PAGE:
Can school officials share their observations of students with parents?
Nothing in FERPA prohibits a school official from sharing with parents information that is based on that official’s personal knowledge or observation and that is not based on information contained in an education record. Therefore, FERPA would not prohibit a teacher or other school official from letting a parent know of their concern about their son or daughter that is based on their personal knowledge or observation.
How does HIPAA apply to students’ education records?
The Health Insurance Portability and Accountability Act of 1996 (HIPAA) is a law passed by Congress intended to establish transaction, security, privacy, and other standards to address concerns about the electronic exchange of health information. However, the HIPAA Privacy Rule excludes from its coverage those records that are protected by FERPA at school districts and postsecondary institutions that provide health or medical services to students. This is because Congress specifically addressed how education records should be protected under FERPA. For this reason, records that are protected by FERPA are not subject to the HIPAA Privacy Rule and may be shared with parents under the circumstances described above.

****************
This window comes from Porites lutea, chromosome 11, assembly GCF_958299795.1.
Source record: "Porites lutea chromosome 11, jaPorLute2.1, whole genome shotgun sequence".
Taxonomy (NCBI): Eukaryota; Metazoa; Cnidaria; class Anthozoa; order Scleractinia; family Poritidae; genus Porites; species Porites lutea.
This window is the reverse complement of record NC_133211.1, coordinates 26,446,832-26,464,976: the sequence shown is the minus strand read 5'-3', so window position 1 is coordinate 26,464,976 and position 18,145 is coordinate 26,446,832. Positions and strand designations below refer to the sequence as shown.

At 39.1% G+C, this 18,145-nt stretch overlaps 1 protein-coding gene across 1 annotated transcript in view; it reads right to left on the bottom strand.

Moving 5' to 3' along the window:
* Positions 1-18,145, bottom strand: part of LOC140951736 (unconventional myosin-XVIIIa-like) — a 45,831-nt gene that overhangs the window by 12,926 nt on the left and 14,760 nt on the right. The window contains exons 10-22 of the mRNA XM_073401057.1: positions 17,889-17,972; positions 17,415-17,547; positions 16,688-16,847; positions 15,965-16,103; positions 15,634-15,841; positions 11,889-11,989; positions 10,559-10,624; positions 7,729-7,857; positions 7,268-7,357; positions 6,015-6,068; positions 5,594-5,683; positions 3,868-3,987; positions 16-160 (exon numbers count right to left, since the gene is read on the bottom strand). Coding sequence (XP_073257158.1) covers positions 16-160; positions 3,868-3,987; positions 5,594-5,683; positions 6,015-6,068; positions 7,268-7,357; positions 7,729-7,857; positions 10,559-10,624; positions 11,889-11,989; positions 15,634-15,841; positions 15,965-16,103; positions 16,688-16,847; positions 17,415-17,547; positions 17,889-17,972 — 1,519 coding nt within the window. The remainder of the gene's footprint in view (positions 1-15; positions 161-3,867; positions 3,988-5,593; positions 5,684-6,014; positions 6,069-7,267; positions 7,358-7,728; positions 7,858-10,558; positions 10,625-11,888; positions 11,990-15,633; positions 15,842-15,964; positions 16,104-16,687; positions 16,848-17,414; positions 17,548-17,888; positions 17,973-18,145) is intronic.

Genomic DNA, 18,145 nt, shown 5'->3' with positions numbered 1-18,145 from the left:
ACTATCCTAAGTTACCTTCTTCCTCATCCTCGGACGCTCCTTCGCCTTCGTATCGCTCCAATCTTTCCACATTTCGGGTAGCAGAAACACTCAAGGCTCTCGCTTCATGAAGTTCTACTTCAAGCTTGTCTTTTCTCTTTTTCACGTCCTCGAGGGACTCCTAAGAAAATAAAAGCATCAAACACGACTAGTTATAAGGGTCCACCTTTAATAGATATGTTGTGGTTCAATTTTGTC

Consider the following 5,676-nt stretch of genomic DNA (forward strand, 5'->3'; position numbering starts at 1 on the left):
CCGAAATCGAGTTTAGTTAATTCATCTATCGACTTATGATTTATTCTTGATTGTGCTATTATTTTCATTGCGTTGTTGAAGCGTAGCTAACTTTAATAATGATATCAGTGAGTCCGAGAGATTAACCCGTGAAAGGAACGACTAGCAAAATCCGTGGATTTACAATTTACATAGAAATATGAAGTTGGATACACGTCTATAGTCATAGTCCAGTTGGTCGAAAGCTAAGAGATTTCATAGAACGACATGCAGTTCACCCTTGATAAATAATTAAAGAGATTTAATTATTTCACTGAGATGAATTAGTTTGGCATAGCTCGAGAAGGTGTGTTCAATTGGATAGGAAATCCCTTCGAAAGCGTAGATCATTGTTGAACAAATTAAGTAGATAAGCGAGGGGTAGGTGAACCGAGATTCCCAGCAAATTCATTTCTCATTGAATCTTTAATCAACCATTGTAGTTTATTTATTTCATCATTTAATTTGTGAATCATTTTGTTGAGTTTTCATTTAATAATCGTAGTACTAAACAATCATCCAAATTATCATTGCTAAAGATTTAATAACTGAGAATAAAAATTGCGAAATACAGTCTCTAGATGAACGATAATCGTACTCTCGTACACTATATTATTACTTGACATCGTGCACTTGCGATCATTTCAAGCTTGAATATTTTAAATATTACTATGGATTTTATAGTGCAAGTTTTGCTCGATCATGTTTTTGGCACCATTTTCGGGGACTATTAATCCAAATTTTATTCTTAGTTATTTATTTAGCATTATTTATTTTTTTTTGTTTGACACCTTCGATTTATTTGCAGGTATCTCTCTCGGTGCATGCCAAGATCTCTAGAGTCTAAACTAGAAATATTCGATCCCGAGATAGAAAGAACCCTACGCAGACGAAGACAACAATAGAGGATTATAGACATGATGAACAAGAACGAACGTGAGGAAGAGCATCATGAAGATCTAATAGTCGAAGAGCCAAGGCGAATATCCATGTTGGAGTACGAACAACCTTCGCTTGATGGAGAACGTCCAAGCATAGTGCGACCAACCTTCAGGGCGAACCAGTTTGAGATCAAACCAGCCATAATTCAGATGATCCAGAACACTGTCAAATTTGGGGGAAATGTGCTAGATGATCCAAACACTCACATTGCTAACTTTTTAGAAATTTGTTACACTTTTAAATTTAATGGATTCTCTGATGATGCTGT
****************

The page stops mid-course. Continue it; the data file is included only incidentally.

In all of our programs here at the Department of Education, we consistently encourage parents’ involvement in their children’s education. FERPA is no exception. While the privacy rights of all parents and adult students are very important, there are clear and straightforward ways under FERPA that institutions can disclose information to parents and keep them involved in the lives of their sons and daughters at school.